The Growth Hormone Jungle

April 29, 2018 By arne hendriks Off

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Growth hormone is a peptide hormone that stimulates growth, cell reproduction and cell regeneration in humans and other animals. As with all hormonal pathways the path concerning the promotion and secretion of growth hormone leads right into a dense entanglement of interrelated secretions of life. If we are to learn where growth transforms into unnecessary or malignant growth, we must enter the jungle.

Once secreted, growth hormone remains active in the bloodstream for just a few minutes, allowing enough time for the liver to convert it into growth factors, especially insulin-like growth factor (IGF-1), which has growth-promoting properties on every cell in the body. An elevation in growth hormone increases the available nutrients by promoting the mobilization of tissue stores with a wide range of biochemical processes. Some of the biological effects of growth hormone are:

1. An increase in cell division and DNA polimerase activity, necessary for DNA replication.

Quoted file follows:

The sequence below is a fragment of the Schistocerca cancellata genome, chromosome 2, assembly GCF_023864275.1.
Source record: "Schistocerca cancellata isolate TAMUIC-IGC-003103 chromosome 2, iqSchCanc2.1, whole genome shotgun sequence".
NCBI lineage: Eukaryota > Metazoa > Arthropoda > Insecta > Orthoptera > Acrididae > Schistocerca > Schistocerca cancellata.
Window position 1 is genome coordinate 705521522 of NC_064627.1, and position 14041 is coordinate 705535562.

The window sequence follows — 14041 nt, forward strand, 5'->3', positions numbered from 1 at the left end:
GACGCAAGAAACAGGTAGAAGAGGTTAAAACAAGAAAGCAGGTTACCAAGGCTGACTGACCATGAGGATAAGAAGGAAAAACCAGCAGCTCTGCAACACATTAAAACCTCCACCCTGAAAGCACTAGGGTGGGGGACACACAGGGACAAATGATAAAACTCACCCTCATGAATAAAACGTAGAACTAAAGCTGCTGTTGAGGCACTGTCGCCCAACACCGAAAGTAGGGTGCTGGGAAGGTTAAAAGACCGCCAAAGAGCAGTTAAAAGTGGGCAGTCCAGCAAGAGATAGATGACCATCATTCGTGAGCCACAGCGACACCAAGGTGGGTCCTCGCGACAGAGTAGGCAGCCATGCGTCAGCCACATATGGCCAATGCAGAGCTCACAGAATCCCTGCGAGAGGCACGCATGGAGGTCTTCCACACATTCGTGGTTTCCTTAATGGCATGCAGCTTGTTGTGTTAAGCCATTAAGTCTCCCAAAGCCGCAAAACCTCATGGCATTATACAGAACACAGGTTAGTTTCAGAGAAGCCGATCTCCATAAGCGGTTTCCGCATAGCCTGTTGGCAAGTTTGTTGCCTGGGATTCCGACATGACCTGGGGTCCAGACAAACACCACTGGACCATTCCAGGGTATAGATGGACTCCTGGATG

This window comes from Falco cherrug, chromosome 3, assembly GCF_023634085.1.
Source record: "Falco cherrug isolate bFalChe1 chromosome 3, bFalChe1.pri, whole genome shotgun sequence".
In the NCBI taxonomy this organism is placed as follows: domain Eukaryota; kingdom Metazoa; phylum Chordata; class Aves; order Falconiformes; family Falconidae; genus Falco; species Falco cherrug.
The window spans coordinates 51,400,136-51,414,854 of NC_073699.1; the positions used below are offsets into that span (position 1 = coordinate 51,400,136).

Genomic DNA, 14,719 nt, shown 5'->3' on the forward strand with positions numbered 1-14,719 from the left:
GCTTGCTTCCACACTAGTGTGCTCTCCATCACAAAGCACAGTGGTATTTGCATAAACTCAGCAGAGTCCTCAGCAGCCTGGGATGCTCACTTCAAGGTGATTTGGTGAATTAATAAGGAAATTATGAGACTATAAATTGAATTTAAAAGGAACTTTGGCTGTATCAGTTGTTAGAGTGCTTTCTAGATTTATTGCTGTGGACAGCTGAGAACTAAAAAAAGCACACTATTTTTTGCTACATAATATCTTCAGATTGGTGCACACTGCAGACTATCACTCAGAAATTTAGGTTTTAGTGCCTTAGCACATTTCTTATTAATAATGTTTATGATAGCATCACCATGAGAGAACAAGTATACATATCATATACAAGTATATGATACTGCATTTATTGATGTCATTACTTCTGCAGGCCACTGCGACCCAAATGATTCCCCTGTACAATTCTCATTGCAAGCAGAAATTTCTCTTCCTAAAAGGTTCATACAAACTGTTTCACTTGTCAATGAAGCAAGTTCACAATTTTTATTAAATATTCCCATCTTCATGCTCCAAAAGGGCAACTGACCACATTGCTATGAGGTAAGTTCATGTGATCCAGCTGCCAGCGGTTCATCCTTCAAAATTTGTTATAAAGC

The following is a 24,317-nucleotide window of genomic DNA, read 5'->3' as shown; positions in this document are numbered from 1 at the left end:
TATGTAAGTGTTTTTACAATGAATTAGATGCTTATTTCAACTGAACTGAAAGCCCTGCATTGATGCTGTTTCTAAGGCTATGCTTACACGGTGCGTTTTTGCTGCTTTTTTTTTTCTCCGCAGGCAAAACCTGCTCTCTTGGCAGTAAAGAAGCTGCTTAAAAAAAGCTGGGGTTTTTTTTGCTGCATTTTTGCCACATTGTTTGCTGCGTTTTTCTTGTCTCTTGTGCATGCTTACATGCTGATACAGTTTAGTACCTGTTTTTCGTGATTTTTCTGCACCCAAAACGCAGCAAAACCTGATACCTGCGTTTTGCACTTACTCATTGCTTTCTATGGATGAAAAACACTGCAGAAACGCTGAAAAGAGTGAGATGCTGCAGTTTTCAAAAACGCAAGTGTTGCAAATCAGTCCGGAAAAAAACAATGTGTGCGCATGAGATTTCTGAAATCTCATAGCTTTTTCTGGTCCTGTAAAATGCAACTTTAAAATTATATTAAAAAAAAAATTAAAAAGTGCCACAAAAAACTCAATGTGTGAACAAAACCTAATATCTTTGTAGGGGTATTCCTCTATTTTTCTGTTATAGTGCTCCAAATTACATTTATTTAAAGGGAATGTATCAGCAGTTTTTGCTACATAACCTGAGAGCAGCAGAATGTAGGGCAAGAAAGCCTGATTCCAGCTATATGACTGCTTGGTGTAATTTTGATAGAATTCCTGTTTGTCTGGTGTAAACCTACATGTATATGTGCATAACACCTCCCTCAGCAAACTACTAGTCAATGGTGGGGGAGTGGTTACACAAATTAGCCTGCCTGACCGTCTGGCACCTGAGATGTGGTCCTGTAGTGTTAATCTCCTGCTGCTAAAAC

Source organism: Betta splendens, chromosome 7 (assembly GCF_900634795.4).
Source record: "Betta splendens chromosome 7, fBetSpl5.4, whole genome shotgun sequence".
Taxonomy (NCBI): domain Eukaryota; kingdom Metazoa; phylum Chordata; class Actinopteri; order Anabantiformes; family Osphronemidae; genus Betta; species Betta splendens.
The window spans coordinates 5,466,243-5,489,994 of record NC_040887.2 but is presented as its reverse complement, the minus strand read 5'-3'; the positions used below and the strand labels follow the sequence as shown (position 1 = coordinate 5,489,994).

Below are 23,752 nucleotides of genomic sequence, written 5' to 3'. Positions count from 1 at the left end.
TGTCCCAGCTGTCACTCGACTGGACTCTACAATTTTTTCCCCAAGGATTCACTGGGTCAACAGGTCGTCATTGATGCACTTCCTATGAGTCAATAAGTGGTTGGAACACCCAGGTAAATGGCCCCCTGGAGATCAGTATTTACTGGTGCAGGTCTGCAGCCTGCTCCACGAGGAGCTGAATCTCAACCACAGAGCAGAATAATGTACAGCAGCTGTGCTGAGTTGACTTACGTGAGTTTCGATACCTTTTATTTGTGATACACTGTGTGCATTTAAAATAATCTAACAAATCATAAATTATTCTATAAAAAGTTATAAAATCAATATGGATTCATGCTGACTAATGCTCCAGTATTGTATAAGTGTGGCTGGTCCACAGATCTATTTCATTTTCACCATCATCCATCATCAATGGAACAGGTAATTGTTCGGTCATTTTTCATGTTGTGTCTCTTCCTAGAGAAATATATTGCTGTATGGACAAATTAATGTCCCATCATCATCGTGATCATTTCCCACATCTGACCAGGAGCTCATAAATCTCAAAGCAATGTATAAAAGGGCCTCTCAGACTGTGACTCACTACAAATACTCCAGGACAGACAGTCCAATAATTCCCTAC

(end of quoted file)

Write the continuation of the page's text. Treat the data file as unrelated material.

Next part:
2. Protein anabolism, the uptake and synthesis of amino acids, RNA.

3. Lipid metabolism, the release and oxidation of fatty acids.

4. Carbohydrate metabolism, glycogen deposition, change blood sugar level, insuline release, peripheral insulin resistance (glucose intolerance, which precedes the development of type 2 diabetes by several years).

5. Mineral metabolism, calcium and phosphate deposition in bone, calcium turnover.

There exist several hypothalamic hormones that control growth hormone release. The most major of these secretion stimuli is the growth hormone release factor (GHRH). In contrast, the hormone known as somatostatin (GHIH) is known to suppress the release of GH. Studies have shown that glucocorticoids are also able to suppress the release of GHRH as well as reduce GHRH receptor responsiveness.